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UK Headed For Coldest March Since 1962

March 26, 2013

By Paul Homewood





A week ago, I reported that we were heading for the coldest March since 1970.

Since then it’s got even colder. If the latest CET figures of 3.2C are maintained, (and the forecasts suggest they will go lower), this month will be the coldest since 1962, when they were 2.8C.


Interestingly, the Met Office Report, below, for March 1962 shows that similar high pressure blocking systems were responsible then as now, though with the subtle distinction that then they were centred over Greenland, thus feeding in northerly winds. This year, they have tended to be further east over Scandinavia, which has drawn in winds from the east, but also allowed low pressure fronts to push up from the south. It is the latter, of course, that brought the heavy snowfalls.




There has been some talk about the current cold weather being caused by global warming, but a look at the GISS Temperature Map for March 1962 offers a contrasting perspective.




Clearly, global warming, or disappearing ice could not have been responsible for the cold weather in, not only most of Europe, but also North America and much of Asia. Instead, the extremes of heat and cold, seen in Greenland and NW Europe respectively, are clear evidence of the blocking pressure systems. The same high pressure that fed northerly winds over Britain was sucking up mild air from the south into Greenland and the Canadian Arctic.


It will be interesting to see the GISS map for March. Nevertheless, the February version makes it clear that the cold winter in much of the NH has not been the result of global warming, or even a warmer Arctic. The global temperature anomaly was an insignificant 0.04C, while the Arctic was much colder than normal. It is this cold Arctic air that we are experiencing now.




Finally, let’s take a look at GISS’s NH anomalies for Dec-Feb.




The trend of rising temperatures ended in 2006/7, since which temperatures have fallen back to 1990’s levels.

Scientists and others, who are attempting to pin the blame for cold winters on global warming, are tying themselves into ever greater contortions. We are getting cold winters again because the NH is getting colder again, at least in winter. It really is as simple as that.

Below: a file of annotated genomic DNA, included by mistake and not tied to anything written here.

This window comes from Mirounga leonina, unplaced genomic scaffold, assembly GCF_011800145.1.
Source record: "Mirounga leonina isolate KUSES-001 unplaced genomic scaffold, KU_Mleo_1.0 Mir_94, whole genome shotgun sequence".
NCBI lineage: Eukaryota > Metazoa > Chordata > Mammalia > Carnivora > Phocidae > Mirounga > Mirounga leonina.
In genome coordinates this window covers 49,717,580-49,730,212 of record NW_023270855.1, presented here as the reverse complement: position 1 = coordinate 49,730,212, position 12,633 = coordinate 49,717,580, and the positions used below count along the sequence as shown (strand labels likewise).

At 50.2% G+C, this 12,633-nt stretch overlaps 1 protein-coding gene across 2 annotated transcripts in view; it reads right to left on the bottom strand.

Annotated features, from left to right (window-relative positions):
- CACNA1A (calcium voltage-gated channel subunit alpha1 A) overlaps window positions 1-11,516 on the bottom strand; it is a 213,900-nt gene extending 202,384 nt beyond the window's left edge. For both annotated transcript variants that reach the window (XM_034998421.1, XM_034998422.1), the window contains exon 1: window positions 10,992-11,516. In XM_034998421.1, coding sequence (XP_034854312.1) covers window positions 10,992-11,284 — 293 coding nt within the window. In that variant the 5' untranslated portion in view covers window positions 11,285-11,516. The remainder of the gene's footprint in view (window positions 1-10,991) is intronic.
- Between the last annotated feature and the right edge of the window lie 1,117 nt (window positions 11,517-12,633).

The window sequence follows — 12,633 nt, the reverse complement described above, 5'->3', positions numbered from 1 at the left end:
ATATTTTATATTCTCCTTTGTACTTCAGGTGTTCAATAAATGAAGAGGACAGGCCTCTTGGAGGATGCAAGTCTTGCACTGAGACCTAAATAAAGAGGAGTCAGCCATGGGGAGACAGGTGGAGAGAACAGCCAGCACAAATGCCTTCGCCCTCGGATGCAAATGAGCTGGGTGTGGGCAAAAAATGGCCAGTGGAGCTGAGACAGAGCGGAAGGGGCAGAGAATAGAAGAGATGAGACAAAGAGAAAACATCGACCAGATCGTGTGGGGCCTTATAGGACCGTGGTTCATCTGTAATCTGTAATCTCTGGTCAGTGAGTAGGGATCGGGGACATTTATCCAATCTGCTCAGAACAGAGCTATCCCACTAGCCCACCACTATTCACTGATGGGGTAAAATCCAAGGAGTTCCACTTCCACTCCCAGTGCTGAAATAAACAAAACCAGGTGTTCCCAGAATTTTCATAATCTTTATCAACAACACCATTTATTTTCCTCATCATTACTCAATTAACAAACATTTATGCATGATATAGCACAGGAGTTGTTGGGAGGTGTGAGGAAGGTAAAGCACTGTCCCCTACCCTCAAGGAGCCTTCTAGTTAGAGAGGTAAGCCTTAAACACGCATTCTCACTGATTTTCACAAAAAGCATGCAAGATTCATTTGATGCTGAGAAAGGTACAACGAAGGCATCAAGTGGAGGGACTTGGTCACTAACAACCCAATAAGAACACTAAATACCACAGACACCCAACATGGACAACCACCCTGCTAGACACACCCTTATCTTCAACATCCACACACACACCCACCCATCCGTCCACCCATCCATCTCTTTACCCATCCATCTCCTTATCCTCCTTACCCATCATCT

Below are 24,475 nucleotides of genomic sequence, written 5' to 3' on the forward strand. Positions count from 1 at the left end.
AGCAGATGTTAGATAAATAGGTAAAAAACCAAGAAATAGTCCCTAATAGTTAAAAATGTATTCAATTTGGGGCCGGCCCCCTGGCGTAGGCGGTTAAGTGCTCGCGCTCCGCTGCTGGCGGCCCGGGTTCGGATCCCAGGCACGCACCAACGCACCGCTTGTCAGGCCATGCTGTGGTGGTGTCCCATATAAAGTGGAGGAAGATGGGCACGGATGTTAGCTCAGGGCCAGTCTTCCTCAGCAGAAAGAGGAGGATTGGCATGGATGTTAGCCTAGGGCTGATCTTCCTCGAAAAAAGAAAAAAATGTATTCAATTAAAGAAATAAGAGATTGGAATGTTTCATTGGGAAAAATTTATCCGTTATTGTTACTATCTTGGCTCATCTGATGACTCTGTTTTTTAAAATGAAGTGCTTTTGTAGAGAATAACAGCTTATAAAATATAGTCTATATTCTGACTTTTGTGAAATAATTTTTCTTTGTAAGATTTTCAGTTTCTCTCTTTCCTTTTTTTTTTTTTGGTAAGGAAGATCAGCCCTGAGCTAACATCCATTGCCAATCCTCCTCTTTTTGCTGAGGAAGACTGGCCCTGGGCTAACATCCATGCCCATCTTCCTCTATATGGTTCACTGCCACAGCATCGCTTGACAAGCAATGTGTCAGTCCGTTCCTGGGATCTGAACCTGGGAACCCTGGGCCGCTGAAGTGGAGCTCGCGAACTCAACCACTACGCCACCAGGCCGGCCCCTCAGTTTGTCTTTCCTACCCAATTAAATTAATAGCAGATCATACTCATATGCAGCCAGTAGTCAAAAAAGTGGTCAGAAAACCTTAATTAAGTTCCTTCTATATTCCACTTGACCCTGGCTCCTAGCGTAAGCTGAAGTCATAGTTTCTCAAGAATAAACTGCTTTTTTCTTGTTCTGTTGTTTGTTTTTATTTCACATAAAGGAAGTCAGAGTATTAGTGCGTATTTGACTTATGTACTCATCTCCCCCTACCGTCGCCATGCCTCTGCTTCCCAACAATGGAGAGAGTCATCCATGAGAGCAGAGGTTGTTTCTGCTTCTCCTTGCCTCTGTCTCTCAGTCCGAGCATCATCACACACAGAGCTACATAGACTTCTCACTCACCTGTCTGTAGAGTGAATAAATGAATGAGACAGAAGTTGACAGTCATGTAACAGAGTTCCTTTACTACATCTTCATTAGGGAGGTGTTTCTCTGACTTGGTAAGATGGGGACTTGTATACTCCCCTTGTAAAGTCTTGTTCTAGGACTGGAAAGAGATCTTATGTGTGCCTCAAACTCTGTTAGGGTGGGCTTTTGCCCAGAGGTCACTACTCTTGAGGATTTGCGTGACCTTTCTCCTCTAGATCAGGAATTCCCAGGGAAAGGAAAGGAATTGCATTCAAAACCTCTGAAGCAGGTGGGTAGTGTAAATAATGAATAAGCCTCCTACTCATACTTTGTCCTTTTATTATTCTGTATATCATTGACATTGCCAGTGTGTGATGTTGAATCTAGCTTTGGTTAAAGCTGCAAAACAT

Perhaps they would be better employed finding out why, and explaining what causes the sort of blocking systems that regularly affect the Earth’s climate.

But maybe there is no money in that.




While looking for references for 1962, I came across this Wikipedia article on the “Ash Wednesday Storm of 1962”.


The Ash Wednesday Storm of 1962 occurred on March 6–8, 1962 along the mid-Atlantic coast of the United States. Also known as the Great March Storm of 1962, it was considered by the U.S. Geological Survey to be one of the most destructive storms ever to affect the mid-Atlantic states. One of the ten worst storms in the United States in the 20th century, it lingered through five high tides over a three-day period, killing 40 people, injuring over 1,000 and causing hundreds of millions in property damage in six states.

The massive storm was caused by an unusual combination of three pressure areas, combined with atmospheric conditions of the Spring equinox which normally cause exceptionally high tides. The storm stalled in the mid-Atlantic for almost three days, pounding coastal areas with continuous rain, high winds, and tidal surges, and dumping large quantities of snow inland for several hundred miles.

Homes, hotels, motels, and resort businesses were destroyed along North Carolina’s Outer Banks from Cape Hatteras, Nags Head, and Kill Devil Hills north to Virginia Beach, where the waves broke the concrete boardwalk and sea wall. Even some cities further inland such as Norfolk and Hampton in Hampton Roads were inundated with punishing winds and high water. Construction work underway on the new Chesapeake Bay Bridge-Tunnel was dealt a severe blow, and a major piece of custom-built construction equipment called "The Big D" was destroyed.